A right-wing Israeli politician makes a high-profile visit to Temple Mount, Islam’s third holiest site, encompassing al-Aqsa Mosque and the Dome of the Rock.
Seething Palestinian protesters respond, violently venting their anger on Israeli security forces, who retaliate, opening fire and killing several. Overnight, riots spread and whole communities go into a state of lockdown, as Palestinian terror attacks see Israelis targeted across the country.
The year is 2000, the politician is Ariel Sharon and the fallout comes to be infamously known as the second intifada. To those watching the news this week, the similarities between then and now are eerily familiar.
Violence in Gaza this summer has given way to vicious hatred in Jerusalem, Tel Aviv and beyond.
Israel is on high alert.
On Monday, 20-year-old Israeli soldier Almog Shiloni and 25-year-old Dalia Lemkus were stabbed to death, in Tel Aviv and in the settlement of Alon Shvut in the West Bank, respectively.
Security forces have rounded up Palestinians in the West Bank. Arab states have pulled ambassadors.
Benjamin Netanyahu has called for calm while threatening to bulldoze the houses of protesters. But he is stuck in the crosshairs.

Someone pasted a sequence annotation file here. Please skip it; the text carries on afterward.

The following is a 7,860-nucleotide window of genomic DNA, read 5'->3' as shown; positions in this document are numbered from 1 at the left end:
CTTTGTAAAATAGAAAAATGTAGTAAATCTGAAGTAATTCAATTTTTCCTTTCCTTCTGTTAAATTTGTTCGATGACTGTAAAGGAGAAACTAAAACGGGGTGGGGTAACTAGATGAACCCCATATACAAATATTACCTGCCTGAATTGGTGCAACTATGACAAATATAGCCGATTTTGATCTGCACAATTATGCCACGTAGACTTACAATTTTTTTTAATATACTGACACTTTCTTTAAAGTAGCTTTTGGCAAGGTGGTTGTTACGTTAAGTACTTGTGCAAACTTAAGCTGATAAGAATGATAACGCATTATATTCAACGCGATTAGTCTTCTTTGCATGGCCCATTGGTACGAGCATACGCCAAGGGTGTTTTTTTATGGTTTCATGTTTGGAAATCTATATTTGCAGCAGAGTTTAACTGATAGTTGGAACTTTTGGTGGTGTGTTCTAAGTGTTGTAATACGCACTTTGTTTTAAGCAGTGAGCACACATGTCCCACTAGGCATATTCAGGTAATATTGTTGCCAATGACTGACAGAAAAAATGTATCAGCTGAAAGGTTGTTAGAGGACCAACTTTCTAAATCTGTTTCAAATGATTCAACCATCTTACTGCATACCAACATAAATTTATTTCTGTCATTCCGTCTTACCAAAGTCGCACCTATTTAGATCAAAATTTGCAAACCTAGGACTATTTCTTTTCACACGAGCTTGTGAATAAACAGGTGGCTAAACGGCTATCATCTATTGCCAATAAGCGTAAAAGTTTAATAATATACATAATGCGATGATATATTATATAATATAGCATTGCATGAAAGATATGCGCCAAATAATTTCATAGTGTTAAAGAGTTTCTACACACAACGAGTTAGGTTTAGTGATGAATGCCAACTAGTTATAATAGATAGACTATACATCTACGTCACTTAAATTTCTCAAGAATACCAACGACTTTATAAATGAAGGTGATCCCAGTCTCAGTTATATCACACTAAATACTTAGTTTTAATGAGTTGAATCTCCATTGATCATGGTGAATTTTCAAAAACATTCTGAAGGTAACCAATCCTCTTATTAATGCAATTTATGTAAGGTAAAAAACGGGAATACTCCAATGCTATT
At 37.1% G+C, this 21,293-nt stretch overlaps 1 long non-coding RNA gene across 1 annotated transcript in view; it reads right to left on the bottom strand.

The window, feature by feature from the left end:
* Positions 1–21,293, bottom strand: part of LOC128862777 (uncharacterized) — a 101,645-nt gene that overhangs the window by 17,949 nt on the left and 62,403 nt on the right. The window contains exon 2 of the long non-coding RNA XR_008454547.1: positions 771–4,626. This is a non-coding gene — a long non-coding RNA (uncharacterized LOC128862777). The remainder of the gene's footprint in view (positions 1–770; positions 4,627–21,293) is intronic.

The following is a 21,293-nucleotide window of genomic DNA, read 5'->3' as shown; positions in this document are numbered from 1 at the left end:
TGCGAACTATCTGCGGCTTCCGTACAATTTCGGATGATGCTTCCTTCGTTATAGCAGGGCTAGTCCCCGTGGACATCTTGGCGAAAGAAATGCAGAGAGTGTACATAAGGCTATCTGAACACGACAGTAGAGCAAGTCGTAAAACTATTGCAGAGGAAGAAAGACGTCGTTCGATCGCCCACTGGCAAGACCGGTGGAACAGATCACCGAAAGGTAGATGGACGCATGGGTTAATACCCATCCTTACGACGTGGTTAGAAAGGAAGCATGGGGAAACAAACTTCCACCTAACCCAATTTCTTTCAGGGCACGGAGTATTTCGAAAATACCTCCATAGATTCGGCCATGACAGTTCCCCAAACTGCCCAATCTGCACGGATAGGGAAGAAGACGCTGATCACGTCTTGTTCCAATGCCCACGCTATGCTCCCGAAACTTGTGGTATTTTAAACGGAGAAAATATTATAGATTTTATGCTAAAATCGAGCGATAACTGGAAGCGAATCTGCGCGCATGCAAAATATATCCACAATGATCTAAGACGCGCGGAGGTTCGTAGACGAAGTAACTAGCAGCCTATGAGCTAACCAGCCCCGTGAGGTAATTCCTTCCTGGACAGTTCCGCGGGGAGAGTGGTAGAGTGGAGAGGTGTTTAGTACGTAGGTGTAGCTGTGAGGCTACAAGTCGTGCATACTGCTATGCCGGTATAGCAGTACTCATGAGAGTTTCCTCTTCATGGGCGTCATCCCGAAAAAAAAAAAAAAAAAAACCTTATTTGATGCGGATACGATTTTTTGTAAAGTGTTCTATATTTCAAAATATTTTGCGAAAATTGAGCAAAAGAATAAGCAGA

The left faults him for a lacking peace process; the right says his security policies are too lenient; Palestinians blame him squarely for the continuing stalemate.
For some, Israel’s actions have contributed to the escalation. Palestinian homes in East Jerusalem have been seized and razed, with thousands of housing units planned for Jews.
Palestinians have been banned from buses and prevented from entering sacred religious sites.
This week, YouTube footage emerged purporting to show Israeli policemen shooting a Palestinian man in retreat. It is easy to see how anger boils over. But terrorism is never the answer, and must be met firmly.
Operation Protective Edge in Gaza was about establishing deterrence, and the same may now be required in East Jerusalem and the West Bank.
Netanyahu is petty to tell Israeli Arabs to “go to Gaza” but right to crack down if it succeeds in protecting Israelis.
In the long-term, Israel needs to treat the Palestinians with the respect they deserve, but in the short-term they need to make it so terrible to harm Israelis that this third intifada – if that is what this is – is exceedingly short-lived.
That’s what the right-wing Israeli politician who visited Temple Mount in September 2000 would have done.